Hispanic TV Pioneer Omar Marchant Dies

This 1993 photo taken in Mexico to commemorate the Telemundo telenovela division's first efforts features then-network President Joaquín Blaya, SVP of Production Omar Marchant, Creative Services and Special Events Head Cynthia Hudson (then VP of Programming) and Director of Special Events and Director of Production of the Drama Division, Eduardo Suárez. [Photo: HistoriasdelaTV.com]

Omar Marchant, one of the leading early figures of U.S. Hispanic broadcast media, has died at the age of 88 in Miami.

Marchant’s death came early Friday morning (1/5), his family confirmed via social media and by CNN en Español.

Marchant’s career began in Cuba, where he was born. Following the transition in power to Fidel Castro, Marchant left Cuba and landed in South Florida. There, he took a radio job and later shifted to television. That move proved to be fruitful, as Marchant became one of the architects of the U.S. Hispanic television world of today.

This was at Spanish International Network (SIN), the predecessor of Univision. From 1972 through 1994, Marchant was a key leader in the organization, holding the role of VP and Director of Promotions and Special Events. One of his key accomplishments saw the creation of the “Premio Lo Nuestro” awards.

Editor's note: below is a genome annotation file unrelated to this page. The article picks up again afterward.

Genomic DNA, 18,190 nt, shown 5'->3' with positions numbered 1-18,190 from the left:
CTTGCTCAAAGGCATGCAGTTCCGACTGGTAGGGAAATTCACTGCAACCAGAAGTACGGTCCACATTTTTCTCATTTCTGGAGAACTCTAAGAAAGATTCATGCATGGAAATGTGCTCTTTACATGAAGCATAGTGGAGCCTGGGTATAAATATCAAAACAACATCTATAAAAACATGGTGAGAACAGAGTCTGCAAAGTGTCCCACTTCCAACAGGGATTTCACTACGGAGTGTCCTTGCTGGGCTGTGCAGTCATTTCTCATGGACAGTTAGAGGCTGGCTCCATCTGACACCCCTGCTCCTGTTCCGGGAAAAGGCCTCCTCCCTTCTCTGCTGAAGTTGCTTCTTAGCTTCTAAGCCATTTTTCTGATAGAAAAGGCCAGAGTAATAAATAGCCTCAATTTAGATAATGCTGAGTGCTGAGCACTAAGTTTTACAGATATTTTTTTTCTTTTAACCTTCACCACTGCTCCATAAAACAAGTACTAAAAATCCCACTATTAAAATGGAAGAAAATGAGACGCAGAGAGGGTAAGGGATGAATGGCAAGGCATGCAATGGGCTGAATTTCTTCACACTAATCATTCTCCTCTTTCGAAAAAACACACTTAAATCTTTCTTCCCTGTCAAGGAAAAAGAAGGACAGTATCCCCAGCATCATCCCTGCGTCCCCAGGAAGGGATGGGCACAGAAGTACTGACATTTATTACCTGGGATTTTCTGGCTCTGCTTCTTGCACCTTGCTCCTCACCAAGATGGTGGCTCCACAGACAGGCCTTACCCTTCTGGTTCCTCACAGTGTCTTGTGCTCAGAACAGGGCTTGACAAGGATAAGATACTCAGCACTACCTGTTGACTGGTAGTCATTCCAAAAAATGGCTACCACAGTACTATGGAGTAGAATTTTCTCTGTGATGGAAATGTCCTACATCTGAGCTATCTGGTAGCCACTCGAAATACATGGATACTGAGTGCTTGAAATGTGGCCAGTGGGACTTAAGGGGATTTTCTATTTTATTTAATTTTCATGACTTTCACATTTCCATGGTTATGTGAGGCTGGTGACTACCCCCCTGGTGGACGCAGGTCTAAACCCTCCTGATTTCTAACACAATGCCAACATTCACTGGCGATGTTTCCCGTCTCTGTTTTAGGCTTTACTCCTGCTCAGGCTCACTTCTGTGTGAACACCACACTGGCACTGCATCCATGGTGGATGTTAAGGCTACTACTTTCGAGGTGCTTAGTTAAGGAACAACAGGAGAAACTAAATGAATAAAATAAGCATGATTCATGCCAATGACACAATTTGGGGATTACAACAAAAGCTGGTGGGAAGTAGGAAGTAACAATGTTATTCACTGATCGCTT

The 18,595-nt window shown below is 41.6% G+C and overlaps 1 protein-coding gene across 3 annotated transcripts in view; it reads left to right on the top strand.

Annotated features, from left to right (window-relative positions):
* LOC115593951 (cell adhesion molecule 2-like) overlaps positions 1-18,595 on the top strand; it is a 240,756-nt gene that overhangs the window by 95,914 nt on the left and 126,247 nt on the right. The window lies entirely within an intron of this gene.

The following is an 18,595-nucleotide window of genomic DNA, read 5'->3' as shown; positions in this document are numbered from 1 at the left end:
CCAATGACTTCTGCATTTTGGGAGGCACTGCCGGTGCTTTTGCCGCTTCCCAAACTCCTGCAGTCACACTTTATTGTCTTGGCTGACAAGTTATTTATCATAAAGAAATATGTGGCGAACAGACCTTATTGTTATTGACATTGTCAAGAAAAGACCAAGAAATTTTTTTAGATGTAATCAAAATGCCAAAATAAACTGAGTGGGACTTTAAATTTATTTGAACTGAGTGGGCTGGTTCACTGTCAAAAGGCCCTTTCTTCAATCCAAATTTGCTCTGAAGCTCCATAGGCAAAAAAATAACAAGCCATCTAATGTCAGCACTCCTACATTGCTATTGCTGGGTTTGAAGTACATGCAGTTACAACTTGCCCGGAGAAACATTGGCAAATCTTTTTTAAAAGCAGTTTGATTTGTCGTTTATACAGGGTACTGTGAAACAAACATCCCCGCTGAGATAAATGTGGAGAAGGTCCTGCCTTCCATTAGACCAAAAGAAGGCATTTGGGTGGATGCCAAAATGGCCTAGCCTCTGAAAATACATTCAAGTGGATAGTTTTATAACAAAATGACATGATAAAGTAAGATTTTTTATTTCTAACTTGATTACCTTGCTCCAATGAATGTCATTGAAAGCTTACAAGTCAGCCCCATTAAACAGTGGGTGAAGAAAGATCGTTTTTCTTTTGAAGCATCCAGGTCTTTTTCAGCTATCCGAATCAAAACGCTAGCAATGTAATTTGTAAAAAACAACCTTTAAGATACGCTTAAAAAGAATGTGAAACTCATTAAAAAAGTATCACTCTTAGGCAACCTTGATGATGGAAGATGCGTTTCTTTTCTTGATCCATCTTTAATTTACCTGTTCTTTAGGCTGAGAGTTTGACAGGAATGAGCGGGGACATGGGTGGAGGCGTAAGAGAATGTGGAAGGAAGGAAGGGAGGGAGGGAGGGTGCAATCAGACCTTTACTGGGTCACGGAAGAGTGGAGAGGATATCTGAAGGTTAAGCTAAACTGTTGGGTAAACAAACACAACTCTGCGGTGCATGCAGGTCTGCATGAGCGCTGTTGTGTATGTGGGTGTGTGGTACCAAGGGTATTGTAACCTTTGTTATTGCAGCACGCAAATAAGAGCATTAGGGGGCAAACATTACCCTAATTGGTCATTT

He would later work at Telemundo, where he also played a key role in transforming an also-ran into a strong competitor to Univision.

“The death of Omar Marchant is a hard blow for all of us who had the joy of knowing him and being his friend,” said Eduardo Suárez, a former colleague at Telemundo who would later serve as Vice President of Programming and Production of CNN en Español. “Omar has been an integral part of the development of Hispanic television  in the US, developing media. Omar was a teacher to many of us in everything, he always knew how to balance his career with his family (something very difficult in our profession) and he was one of the pedestals that built Hispanic television in the United States, and I think then “…geez, death is not so true then when the work of life!”

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